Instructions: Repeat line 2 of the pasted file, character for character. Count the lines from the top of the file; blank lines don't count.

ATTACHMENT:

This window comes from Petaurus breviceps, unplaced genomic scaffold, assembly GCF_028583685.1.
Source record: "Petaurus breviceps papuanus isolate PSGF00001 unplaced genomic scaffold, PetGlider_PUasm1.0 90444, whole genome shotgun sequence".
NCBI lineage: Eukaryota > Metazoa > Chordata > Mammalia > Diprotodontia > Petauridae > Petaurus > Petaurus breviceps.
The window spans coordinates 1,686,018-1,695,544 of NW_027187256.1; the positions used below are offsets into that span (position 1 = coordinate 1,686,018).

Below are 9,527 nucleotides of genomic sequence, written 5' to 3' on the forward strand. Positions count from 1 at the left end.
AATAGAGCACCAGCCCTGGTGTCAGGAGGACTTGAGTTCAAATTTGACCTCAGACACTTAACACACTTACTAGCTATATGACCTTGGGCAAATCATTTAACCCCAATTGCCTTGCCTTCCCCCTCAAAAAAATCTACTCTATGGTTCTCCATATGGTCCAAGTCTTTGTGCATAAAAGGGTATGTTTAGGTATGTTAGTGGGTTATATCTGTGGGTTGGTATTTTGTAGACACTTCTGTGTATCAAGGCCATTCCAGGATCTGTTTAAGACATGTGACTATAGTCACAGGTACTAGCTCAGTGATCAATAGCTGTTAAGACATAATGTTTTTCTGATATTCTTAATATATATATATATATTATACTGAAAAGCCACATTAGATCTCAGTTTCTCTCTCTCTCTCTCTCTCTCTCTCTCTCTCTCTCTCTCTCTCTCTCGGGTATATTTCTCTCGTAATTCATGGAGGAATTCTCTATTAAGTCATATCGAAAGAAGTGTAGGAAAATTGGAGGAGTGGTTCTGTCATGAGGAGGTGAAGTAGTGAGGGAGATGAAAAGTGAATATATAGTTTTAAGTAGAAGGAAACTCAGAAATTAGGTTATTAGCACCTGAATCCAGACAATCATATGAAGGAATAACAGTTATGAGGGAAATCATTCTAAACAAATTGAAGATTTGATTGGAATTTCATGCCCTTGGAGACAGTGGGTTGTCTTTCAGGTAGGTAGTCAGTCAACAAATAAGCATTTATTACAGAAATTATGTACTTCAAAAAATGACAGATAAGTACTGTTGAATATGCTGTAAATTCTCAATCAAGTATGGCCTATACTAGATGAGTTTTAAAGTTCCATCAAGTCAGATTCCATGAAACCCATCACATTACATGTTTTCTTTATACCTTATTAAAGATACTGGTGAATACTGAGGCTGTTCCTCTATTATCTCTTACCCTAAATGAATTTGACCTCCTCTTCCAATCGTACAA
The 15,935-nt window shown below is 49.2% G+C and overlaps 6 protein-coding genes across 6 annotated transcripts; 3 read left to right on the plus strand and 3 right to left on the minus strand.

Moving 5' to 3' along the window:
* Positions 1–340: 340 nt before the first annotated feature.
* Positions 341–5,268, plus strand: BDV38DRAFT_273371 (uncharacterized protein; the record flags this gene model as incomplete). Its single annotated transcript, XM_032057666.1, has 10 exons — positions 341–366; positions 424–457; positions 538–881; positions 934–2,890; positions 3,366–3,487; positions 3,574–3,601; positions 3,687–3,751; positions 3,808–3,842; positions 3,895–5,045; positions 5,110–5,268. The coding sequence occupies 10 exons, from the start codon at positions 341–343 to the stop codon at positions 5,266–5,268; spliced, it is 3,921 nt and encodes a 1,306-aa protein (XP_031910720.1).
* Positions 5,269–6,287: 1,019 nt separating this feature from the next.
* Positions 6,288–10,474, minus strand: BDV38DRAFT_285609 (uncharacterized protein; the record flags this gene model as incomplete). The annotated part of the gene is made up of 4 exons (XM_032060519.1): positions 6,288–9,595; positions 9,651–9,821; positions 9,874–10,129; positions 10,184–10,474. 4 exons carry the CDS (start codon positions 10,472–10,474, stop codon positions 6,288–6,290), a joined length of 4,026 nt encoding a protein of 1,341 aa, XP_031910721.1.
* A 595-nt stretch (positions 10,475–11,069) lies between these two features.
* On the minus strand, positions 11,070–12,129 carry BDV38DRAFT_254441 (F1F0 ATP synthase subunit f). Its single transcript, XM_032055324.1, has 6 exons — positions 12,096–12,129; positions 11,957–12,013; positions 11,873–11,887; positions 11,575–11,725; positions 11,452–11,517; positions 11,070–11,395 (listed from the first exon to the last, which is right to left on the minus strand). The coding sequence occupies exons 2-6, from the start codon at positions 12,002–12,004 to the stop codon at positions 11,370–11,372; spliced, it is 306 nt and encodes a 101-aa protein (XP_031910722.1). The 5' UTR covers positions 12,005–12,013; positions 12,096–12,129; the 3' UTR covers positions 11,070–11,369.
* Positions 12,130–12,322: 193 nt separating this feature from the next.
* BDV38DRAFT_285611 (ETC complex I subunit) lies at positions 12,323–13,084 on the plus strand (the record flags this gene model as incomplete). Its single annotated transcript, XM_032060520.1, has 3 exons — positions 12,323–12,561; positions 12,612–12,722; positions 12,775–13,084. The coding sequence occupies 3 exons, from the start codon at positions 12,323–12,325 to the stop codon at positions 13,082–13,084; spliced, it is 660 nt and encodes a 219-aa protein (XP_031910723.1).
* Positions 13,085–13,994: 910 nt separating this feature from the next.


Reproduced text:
Source record: "Petaurus breviceps papuanus isolate PSGF00001 unplaced genomic scaffold, PetGlider_PUasm1.0 90444, whole genome shotgun sequence".